Perceived silence in the Turkish archives: From the Ottoman Empire to modern republic

Lale Özdemir and Oguz Icimsoy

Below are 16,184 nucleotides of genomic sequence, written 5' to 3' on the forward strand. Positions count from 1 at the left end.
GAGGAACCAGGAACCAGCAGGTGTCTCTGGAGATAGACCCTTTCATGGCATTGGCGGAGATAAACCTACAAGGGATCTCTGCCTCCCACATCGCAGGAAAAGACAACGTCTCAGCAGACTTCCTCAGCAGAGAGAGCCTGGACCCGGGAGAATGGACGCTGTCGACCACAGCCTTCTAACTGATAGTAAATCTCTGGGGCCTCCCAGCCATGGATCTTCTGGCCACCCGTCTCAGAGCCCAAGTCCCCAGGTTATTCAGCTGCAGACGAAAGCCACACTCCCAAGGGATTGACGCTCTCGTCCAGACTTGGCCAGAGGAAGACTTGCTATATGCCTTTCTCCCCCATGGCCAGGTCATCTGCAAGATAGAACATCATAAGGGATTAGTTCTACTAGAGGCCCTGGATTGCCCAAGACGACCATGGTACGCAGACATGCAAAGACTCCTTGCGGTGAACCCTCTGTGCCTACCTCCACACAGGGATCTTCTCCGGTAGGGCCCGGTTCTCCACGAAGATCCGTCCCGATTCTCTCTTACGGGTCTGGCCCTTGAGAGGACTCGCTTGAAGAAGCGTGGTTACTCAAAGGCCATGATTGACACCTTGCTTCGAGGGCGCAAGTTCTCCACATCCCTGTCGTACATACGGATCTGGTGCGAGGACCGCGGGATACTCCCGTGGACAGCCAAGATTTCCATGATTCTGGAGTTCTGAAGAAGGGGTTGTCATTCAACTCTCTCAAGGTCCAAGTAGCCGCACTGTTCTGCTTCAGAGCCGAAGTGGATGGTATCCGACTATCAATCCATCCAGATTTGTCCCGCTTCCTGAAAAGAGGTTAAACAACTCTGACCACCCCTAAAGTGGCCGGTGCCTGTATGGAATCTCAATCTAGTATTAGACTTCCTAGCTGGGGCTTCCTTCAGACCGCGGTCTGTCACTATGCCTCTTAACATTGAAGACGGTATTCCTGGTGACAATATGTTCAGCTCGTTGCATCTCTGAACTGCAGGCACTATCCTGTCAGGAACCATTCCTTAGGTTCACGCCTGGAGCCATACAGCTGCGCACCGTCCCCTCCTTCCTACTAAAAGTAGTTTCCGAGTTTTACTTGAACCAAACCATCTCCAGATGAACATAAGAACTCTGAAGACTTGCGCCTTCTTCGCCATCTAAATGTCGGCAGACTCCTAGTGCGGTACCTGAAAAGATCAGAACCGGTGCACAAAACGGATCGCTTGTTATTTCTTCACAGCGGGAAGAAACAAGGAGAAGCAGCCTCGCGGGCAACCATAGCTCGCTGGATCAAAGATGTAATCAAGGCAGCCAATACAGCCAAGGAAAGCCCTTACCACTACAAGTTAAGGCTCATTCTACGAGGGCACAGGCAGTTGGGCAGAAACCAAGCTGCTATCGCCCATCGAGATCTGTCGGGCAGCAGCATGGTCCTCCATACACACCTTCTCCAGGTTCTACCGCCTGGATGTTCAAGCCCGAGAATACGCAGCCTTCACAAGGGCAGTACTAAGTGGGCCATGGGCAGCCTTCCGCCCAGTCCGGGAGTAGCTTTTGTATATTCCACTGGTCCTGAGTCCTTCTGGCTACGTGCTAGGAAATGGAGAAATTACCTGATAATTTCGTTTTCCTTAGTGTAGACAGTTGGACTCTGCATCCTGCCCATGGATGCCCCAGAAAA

This chapter examines what the concept of silence in the archives means within a Turkish archival context. It is argued that silence in the archives is far more complicated than modern usage, which sees it in terms of a lack of transparency and accountability, and that an analysis of archival silences should be balanced against any achievements in the archival sector. An archival silence can result from an array of reasons, and should be viewed within the context of the historical, political and social driving forces of the period(s) in question. This chapter defines a ‘perceived’ silence as one that is unintended, and devoid of any ill intent. Natural disasters fall within this category, whereas limiting access to records that do not contain sensitive content does not. It is always easy to judge the past based on the standards of the present. This can lead to a lack of appreciation of historical social, cultural and political dynamics, and can form an unnecessary layer of contemporary bias or prejudice that does not diminish the bias or prejudice exercised by governments and social actors in the first instance, while creating archival silences. For example, criticising the generic 75 or 100-year closure periods applied to archival records in a pre-Freedom of Information era warrants an examination of what the concept of access meant decades ago. While fear of being held to account in a court of law, or a desire to ‘eradicate’ the national memory with regard to the past, may account for why administrations may choose to deny access to records, or to ensure they do not survive to make it to the archives, other less sinister considerations also have currency in this debate. In the case of the Turkish Republic, the infrastructure required for the effective recordkeeping and long-term preservation of records of the new republic wasn’t put into place as quickly as desired, following the transition from an empire. The archival silence that ensued in the early years of the republic will be discussed within the context of a lack of appropriate infrastructure. There is a thin line between a silence that is perceived, and one that is not. Damage caused to state records by floods five hundred years ago, can be treated as a perceived silence; however, the lack of infrastructure for the long-term preservation of born-digital material today, could be classed as a clear silence, especially if the planning for such an infrastructure is not underway.The lack of a public records act, even though records management regulations are in existence, coupled with the fact that the infrastructure for the transfer of born-digital records to the archives is yet to be established, are examples of modern-day archival silences. Another category of perceived/archi-val silence, relates to the incorrect or inadequate cataloguing of Ottoman archival records, which hinders the user’s access to the record they are seeking.